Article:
If your four-legged – canine companion is shedding hair, it is completely normal and there is nothing to worry about. If, however, he is shedding an excessive amount of hair in bunches that result in bald spots on your dog, also known as alopecia, then you may need to get this checked by a veterinarian as soon as possible.
If you are asking yourself why your dog is shedding its hair more than normal, or if breeds of dogs do this anyway, keep reading. This article will dive into a few common causes for this and some suggestions on how to help your dog keep his hair.
In a similar way that humans suffer from allergies, so do dogs and theirs also come from certain types of foods, environmental triggers such as pollen, molds, and from parasites like mites or fleas.
It makes it worse when dogs start to itch their fleabites to the extent that they start to lose hair in patches. This itching leads to redness and sometimes infection. It does not need to be a bunch of fleas or ticks that affect the dog but it can be as small as one tick that starts the process.
It seems that some dogs are more prone to others when it comes to allergies. There are a few ways to treat this, some of the options are: topical creams you can apply on the dog’s skin where it’s red or getting an internal medication at the vet, allergy shots also provided by the vet.
Another common reason for allergies can come from the food you are giving your dog, if a dog is allergic to a certain food, it will be necessary to change his diet immediately.A lot of unnatural ingredients in dog food cause a lot of issues in dogs, that’s why we always advise pet owners to give your dogs as close to organic and natural foods as possible and you can read holistapets article recommending a more natural diet as opposed to feeding your pet with artificial fillers and minute amounts of actual food ingredients in them.
Yes, this too – genetics also plays a part in this issue.
Hairless dogs such as the Mexican hairless (Xoloitzcuintle) or Chinese crested do not have normal dog hair like what we are used to seeing, theirs is more of a sleek coat with extremely short hair that looks like skin and they are prone to baldness. Other species of dogs include American Hairless Terrier, Italian Grey Hounds, Dachshunds, and Whippets.
Sometimes it is not an issue but a normal thing for them to go through seasonal shedding, usually after they turn 1 year old.
Most pet owners learn to live with this but it is always a good idea to make sure your vet checks for all possible causes before ruling it out as a seasonal shedding.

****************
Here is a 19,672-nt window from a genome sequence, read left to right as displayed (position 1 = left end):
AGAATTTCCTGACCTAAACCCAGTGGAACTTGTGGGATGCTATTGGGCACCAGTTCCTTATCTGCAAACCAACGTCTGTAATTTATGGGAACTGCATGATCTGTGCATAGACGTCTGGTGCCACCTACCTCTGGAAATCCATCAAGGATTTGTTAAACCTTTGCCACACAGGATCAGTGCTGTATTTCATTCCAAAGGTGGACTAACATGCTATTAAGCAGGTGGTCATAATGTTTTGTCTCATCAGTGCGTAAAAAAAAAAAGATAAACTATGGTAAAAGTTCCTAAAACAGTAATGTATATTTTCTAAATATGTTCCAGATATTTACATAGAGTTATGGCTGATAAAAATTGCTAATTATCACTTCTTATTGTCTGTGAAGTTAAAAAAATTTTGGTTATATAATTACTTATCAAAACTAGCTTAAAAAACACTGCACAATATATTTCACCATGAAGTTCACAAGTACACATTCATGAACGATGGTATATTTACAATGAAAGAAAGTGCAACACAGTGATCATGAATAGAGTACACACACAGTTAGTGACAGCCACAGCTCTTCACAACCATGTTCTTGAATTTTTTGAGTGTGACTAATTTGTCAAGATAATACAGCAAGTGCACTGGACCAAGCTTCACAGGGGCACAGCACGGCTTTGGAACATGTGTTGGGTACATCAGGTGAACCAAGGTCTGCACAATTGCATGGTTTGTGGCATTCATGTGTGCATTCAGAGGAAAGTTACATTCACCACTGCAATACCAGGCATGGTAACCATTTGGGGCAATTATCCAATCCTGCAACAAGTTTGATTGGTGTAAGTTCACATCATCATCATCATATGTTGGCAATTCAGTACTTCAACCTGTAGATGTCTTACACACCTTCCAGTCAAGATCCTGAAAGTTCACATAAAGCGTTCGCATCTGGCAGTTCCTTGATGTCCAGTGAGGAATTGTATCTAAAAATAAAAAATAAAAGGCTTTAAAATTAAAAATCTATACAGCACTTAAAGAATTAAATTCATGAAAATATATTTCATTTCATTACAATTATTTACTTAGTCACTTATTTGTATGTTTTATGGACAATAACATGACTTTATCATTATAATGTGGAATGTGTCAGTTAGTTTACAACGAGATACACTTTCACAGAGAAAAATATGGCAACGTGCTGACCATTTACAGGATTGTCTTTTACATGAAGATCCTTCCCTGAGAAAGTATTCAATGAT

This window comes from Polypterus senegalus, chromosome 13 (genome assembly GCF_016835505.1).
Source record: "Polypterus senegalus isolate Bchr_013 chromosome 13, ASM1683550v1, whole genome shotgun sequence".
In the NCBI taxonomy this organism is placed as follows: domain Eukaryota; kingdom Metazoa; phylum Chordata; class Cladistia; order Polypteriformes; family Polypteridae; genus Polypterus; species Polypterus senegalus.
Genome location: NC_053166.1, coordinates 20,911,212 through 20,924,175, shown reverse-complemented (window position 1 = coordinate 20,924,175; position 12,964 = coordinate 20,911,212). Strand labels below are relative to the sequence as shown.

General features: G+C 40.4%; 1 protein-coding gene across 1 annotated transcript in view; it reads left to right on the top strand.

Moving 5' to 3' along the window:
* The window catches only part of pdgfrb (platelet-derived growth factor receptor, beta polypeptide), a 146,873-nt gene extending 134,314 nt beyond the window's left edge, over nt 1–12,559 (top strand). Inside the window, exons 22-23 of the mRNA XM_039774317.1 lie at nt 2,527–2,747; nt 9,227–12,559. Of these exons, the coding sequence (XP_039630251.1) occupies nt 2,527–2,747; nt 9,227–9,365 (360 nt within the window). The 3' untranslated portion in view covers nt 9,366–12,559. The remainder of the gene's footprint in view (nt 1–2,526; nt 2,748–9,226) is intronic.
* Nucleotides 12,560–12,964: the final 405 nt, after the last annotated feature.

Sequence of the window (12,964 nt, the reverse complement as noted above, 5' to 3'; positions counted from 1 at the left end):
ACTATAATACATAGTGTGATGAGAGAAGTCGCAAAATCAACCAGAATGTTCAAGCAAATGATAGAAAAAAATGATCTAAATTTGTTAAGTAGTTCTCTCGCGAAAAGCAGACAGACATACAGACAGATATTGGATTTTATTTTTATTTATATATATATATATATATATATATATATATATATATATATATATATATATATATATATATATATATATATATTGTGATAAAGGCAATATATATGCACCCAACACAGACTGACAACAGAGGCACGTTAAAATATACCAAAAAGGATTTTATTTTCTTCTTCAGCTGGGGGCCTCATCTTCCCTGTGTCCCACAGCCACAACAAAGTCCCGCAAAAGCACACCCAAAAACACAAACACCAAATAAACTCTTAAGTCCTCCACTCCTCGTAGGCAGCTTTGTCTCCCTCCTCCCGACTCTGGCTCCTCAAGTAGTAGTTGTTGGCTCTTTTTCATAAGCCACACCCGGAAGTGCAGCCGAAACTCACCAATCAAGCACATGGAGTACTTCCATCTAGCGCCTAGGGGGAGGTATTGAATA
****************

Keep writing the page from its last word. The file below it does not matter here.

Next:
Another reason for those bald patches on your dog could be due to Cushing’s disease/syndrome or hyperadrenocorticism, which is caused by the cortisol hormone in access. This is something that dogs over the age of 6 years old can suffer from.
If you’re wondering why your dog has been eating or drinking excessively and going to the toilet a lot or panting unstoppably this could be it, because these are the symptoms linked to this disease. Sometimes they get a pot-belly too. You can find tons of information on this online, for example https://www.fda.gov/consumers/consumer-updates/treating-cushings-disease-dogs.
Treating this requires a vet’s help where they either prescribe medication or surgery.
If you are looking for a home remedy for the interim, one of the recommendations is to use CBD oil. By adding some of this to the dog’s food or as a tincture on his tongue, it can aid in reducing inflammation because of the GLA- Gamma-linolenic acid that helps regulate the endocrine system of your dog, helping him with his hair loss.
An infestation of Ringworm, Bacteria or Mites
Occasionally, something as irritating as a fungal or bacterial infection can occur in dogs and resulting in hair loss. Issues such as ringworms have been known to do this and if you notice your dog losing hair in an irregular pattern and has inflammation around those areas, the chances are that ringworms are the cause. How to tell if it may be ringworms is if you see circular or irregular hair loss, inflammation, and dry infected patches on the dog’s skin.
Other similar problems can arise with fungus or pests like mange mites, and bacterial infection, and all of these may ultimately result in balding spots on your dog.
The hair loss usually occurs around the eyes, ears, mouth, and other patches on the body, while mites have a slightly different tale, which includes thickened or oily, itching that turns red and inflammation.
All the above issues can be contagious and should be treated as soon as possible. If it’s ringworms, the treatment is usually a topical anti-fungal medication. However, if it does get bad quickly, then an oral antifungal medication may be a better solution. Mites can also be treated using both topical or oral medication and antibiotics can treat any bacterial infections in the dog. Find out more about the symptoms here.
Point to note is that dogs and cats do not necessarily suffer from the same issues and the treatment options can be different as well.
There are tons of other home remedies that you can find online, however getting your vets opinion before trying any of them is a good idea.